This article is a part of an ongoing series entitled Behind the Collection.
The Central Coca-Cola Bottling Company, Inc.
As an American fixture in the beverage industry, the Central Coca-Cola Bottling Company, Inc., of Richmond, Virginia, dominated the bottling industry for three successive generations, from the early 20th to the 21st century. The company bottled Coca-Cola licensed beverages along with other beverage brands in Virginia, West Virginia, Maryland, Pennsylvania, and Ohio.
The Central Coca-Cola Bottling Company, Inc., franchise group was founded by James E. Crass (1867–1930) in 1899 when he purchased a small Coca-Cola bottling plant in Charleston, South Carolina. Within a year, Crass’s business outgrew its small plant, and he relocated it to Richmond, Virginia. Crass’s Coca-Cola empire expanded into forty-two franchises across Virginia, Ohio, Pennsylvania, and other states. The bottling plants would receive flavored syrups and then add water, sugar, and carbonation to produce packaged bottles and cans that could be dispensed in retail outlets or vending machines within a specific geographical area. At the time of his death in 1930, Crass was one of the most successful owners in the Coca-Cola franchise network and even produced his own soda brand, called CRASS Delicious Beverages. After Crass’s death in 1930, the future of the company lay in the hands of his son-in-law and former employee Walter L. Sams.
Walter L. Sams (1886–1965) was a Georgia native who was a traveling sales manager for The Coca-Cola Company for five years before he enlisted in the U.S. Navy during World War I. Sams became a part of the Crass family when he married Lottie Crass. Soon after, the family decided to purchase the Blue Ridge Coca-Cola Bottling Works, which they later renamed Staunton Coca-Cola Bottling Works. The business quickly expanded across Virginia into Charlottesville, Staunton, Harrisonburg, and Winchester, as well as Romney, West Virginia. Sams eventually moved to Richmond to become the general manager of the Crass Coca-Cola operations. A 1951 franchise split led to Sams gaining control of thirteen bottling plants and sales centers from the Crass family. In keeping with family tradition, Sams hired his son-in-law Langdon T. Christian to work for the company, and when Sams died in 1965, Christian became the company’s president.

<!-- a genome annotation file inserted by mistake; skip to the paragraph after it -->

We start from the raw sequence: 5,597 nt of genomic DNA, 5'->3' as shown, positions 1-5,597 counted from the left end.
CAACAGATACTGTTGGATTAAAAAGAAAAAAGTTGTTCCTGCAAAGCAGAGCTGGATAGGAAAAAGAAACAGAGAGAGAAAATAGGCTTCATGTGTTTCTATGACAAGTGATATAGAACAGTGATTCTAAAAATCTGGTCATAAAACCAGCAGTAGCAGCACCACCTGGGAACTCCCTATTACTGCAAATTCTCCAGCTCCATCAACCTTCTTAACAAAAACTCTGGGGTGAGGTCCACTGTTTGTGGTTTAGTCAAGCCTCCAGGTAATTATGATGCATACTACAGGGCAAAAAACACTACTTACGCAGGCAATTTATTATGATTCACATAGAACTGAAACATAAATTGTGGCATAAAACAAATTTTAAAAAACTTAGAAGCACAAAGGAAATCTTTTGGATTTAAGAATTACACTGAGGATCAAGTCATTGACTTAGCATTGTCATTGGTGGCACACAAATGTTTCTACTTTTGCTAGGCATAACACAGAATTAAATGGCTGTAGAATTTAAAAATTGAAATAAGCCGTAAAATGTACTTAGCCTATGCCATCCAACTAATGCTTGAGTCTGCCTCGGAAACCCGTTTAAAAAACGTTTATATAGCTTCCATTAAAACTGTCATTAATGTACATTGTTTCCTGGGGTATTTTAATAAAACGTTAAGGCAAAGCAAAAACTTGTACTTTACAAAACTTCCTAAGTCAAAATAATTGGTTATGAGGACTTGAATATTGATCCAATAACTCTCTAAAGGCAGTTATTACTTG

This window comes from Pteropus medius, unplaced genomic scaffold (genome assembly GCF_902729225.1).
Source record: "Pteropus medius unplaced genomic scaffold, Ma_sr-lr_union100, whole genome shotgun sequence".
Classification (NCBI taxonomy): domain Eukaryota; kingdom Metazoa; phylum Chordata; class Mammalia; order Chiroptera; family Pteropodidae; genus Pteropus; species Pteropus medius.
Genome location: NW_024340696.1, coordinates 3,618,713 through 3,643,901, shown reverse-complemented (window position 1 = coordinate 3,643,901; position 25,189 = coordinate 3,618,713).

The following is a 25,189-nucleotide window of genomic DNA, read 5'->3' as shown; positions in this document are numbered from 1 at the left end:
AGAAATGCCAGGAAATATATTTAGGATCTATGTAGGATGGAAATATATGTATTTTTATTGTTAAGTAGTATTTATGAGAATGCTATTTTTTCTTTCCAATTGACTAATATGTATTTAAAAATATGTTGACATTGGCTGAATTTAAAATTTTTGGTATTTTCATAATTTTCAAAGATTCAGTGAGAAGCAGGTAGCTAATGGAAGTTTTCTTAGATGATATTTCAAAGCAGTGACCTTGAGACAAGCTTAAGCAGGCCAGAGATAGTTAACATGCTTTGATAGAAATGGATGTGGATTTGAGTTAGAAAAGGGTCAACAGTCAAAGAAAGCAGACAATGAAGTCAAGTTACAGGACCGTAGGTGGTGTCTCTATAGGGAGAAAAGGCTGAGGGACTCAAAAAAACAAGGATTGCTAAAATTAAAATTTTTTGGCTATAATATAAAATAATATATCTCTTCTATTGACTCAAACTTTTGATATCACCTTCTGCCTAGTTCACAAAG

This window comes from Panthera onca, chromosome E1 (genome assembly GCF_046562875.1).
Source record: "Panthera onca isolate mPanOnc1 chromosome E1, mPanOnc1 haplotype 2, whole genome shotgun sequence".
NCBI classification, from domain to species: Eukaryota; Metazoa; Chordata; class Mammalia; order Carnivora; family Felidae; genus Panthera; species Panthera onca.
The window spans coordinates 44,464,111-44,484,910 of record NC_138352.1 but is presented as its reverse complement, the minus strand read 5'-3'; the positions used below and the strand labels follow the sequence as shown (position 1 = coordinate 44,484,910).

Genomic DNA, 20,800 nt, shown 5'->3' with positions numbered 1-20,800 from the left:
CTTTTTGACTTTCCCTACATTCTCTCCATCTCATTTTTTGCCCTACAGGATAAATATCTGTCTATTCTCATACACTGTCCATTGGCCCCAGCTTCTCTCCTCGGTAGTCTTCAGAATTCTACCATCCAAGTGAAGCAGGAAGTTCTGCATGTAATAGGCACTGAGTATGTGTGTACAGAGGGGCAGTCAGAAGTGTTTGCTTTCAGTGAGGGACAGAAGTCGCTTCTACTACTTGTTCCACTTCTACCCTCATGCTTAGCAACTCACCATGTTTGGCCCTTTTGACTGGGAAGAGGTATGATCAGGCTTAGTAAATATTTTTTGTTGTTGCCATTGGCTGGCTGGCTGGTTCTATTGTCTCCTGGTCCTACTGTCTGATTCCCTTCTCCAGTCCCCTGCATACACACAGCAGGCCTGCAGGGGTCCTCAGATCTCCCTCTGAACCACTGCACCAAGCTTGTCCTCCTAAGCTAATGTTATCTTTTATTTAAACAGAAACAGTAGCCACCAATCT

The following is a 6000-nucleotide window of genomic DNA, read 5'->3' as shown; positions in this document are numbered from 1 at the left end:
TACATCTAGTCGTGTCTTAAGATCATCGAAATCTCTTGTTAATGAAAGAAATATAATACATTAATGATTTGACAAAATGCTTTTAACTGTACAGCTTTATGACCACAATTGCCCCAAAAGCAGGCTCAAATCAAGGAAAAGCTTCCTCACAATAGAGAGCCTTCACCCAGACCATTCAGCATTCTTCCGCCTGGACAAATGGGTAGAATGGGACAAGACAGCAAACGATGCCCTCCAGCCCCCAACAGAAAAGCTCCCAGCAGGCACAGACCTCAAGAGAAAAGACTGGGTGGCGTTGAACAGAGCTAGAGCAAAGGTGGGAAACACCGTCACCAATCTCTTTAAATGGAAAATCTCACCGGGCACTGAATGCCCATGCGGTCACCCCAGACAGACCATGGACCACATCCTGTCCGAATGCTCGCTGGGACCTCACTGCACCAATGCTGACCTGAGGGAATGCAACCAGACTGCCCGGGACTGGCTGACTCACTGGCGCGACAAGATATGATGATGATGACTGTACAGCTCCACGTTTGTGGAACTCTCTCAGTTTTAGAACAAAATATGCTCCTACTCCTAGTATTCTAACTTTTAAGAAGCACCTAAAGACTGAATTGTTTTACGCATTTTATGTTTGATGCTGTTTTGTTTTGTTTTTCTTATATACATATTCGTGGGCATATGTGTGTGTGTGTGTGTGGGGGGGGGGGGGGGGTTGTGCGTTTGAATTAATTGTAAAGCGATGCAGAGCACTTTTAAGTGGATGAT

Langdon T. Christian (1921–2005) was a Richmond native from a family that owned the Christian Funeral Home. He attended the University of Virginia and eventually went on to serve in the U.S. Navy during World War II. He was married to Betty Sams, the daughter of Walter L. Sams, and worked as a sales manager in the National Sales Division for The Coca- Cola Company from 1946 to 1948. He eventually decided to get involved in his wife’s family business, and when his father-in-law died, he took over leadership. Christian became part of a historic battle when The Coca-Cola Company proposed an amendment that would remove the fixed price of syrup in the bottler’s contract in 1978. Though most bottlers accepted the amendment, seventy-three bottlers, known as the Elizabethtown Plaintiffs, and Christian disagreed and joined together to sue The Coca-Cola Company. The litigation lasted for years, with neither side unwilling to come to an agreement.
Betty Sams Christian (1922–2006) would soon become the last family CEO when she took her husband’s place after his retirement in 1981. By then, the once-large family franchise had turned into just a few large corporations. In 1985 there were approximately 278 domestic bottlers in the Coca-Cola bottling system, and by 2002, just a year before Betty’s retirement, it had shrunk to seventy-nine. Betty faced many challenges as president and CEO of Central Coca-Cola, from her involvement in the Elizabethtown suits to restructuring the family franchises to become more profitable. There was also family discord surrounding whether the company should be sold when it started to become less profitable and sustainable. Betty prevailed and preserved her family’s dynamic legacy within the history of The Coca-Cola Company and its bottling franchises. At the time of her retirement, her company was the ninth largest independent bottler of Coca-Cola in the United States. Following Betty’s death in 2006, the company was sold to Coca-Cola Enterprises. Betty Sams Christian’s estate donated The Central Coca-Cola Bottling Company’s business archives to the Virginia Historical Society.